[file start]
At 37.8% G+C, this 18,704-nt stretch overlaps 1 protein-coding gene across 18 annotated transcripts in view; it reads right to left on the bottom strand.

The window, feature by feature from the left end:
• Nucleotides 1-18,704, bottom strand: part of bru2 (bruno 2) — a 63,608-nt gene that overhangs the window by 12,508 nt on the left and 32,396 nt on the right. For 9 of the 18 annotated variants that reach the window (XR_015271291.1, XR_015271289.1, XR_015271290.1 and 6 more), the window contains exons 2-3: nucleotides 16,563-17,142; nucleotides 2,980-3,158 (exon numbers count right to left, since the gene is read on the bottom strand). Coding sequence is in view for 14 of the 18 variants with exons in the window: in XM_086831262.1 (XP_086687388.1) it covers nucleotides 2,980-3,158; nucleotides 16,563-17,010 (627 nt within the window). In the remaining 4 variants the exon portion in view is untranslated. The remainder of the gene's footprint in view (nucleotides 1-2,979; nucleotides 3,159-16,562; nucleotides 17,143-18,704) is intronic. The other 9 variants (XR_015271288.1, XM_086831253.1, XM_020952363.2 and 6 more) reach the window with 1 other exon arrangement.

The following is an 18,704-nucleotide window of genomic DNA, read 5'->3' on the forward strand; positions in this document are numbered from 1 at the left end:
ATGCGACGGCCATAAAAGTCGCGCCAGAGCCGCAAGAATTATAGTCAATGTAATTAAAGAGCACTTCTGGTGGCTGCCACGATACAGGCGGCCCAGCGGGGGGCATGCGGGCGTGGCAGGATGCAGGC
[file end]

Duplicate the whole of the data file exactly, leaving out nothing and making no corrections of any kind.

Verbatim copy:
At 37.8% G+C, this 18,704-nt stretch overlaps 1 protein-coding gene across 18 annotated transcripts in view; it reads right to left on the bottom strand.

The window, feature by feature from the left end:
• Nucleotides 1-18,704, bottom strand: part of bru2 (bruno 2) — a 63,608-nt gene that overhangs the window by 12,508 nt on the left and 32,396 nt on the right. For 9 of the 18 annotated variants that reach the window (XR_015271291.1, XR_015271289.1, XR_015271290.1 and 6 more), the window contains exons 2-3: nucleotides 16,563-17,142; nucleotides 2,980-3,158 (exon numbers count right to left, since the gene is read on the bottom strand). Coding sequence is in view for 14 of the 18 variants with exons in the window: in XM_086831262.1 (XP_086687388.1) it covers nucleotides 2,980-3,158; nucleotides 16,563-17,010 (627 nt within the window). In the remaining 4 variants the exon portion in view is untranslated. The remainder of the gene's footprint in view (nucleotides 1-2,979; nucleotides 3,159-16,562; nucleotides 17,143-18,704) is intronic. The other 9 variants (XR_015271288.1, XM_086831253.1, XM_020952363.2 and 6 more) reach the window with 1 other exon arrangement.

The following is an 18,704-nucleotide window of genomic DNA, read 5'->3' on the forward strand; positions in this document are numbered from 1 at the left end:
ATGCGACGGCCATAAAAGTCGCGCCAGAGCCGCAAGAATTATAGTCAATGTAATTAAAGAGCACTTCTGGTGGCTGCCACGATACAGGCGGCCCAGCGGGGGGCATGCGGGCGTGGCAGGATGCAGGC